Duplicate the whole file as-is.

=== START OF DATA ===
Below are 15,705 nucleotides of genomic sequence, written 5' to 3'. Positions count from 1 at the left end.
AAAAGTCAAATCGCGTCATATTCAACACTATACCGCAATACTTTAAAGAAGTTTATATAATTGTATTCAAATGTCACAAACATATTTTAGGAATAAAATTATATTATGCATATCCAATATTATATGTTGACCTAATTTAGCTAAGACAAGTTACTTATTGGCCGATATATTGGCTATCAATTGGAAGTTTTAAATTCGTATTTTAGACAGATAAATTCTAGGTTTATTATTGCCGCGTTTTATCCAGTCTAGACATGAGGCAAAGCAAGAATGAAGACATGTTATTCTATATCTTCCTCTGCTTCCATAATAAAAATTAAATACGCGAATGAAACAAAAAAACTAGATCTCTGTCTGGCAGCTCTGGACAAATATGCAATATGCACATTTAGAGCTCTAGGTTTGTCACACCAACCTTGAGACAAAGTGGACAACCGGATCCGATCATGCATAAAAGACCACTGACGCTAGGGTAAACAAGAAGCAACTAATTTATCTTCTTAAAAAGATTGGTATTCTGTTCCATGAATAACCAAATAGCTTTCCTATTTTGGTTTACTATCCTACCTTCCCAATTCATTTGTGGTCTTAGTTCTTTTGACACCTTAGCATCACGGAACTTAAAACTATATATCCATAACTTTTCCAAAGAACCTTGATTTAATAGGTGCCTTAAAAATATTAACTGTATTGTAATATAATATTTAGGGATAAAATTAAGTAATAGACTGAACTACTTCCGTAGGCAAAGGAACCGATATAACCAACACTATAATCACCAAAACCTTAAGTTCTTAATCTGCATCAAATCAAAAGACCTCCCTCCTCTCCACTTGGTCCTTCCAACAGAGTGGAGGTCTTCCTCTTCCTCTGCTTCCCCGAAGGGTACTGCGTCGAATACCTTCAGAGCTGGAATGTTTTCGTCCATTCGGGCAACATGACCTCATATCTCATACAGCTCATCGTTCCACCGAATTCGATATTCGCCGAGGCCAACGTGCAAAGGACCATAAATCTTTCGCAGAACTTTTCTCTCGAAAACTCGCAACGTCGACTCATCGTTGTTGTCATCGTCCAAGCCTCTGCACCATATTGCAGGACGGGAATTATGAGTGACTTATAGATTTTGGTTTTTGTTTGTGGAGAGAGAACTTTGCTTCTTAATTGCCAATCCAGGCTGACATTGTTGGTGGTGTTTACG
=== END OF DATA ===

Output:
Below are 15,705 nucleotides of genomic sequence, written 5' to 3'. Positions count from 1 at the left end.
AAAAGTCAAATCGCGTCATATTCAACACTATACCGCAATACTTTAAAGAAGTTTATATAATTGTATTCAAATGTCACAAACATATTTTAGGAATAAAATTATATTATGCATATCCAATATTATATGTTGACCTAATTTAGCTAAGACAAGTTACTTATTGGCCGATATATTGGCTATCAATTGGAAGTTTTAAATTCGTATTTTAGACAGATAAATTCTAGGTTTATTATTGCCGCGTTTTATCCAGTCTAGACATGAGGCAAAGCAAGAATGAAGACATGTTATTCTATATCTTCCTCTGCTTCCATAATAAAAATTAAATACGCGAATGAAACAAAAAAACTAGATCTCTGTCTGGCAGCTCTGGACAAATATGCAATATGCACATTTAGAGCTCTAGGTTTGTCACACCAACCTTGAGACAAAGTGGACAACCGGATCCGATCATGCATAAAAGACCACTGACGCTAGGGTAAACAAGAAGCAACTAATTTATCTTCTTAAAAAGATTGGTATTCTGTTCCATGAATAACCAAATAGCTTTCCTATTTTGGTTTACTATCCTACCTTCCCAATTCATTTGTGGTCTTAGTTCTTTTGACACCTTAGCATCACGGAACTTAAAACTATATATCCATAACTTTTCCAAAGAACCTTGATTTAATAGGTGCCTTAAAAATATTAACTGTATTGTAATATAATATTTAGGGATAAAATTAAGTAATAGACTGAACTACTTCCGTAGGCAAAGGAACCGATATAACCAACACTATAATCACCAAAACCTTAAGTTCTTAATCTGCATCAAATCAAAAGACCTCCCTCCTCTCCACTTGGTCCTTCCAACAGAGTGGAGGTCTTCCTCTTCCTCTGCTTCCCCGAAGGGTACTGCGTCGAATACCTTCAGAGCTGGAATGTTTTCGTCCATTCGGGCAACATGACCTCATATCTCATACAGCTCATCGTTCCACCGAATTCGATATTCGCCGAGGCCAACGTGCAAAGGACCATAAATCTTTCGCAGAACTTTTCTCTCGAAAACTCGCAACGTCGACTCATCGTTGTTGTCATCGTCCAAGCCTCTGCACCATATTGCAGGACGGGAATTATGAGTGACTTATAGATTTTGGTTTTTGTTTGTGGAGAGAGAACTTTGCTTCTTAATTGCCAATCCAGGCTGACATTGTTGGTGGTGTTTACG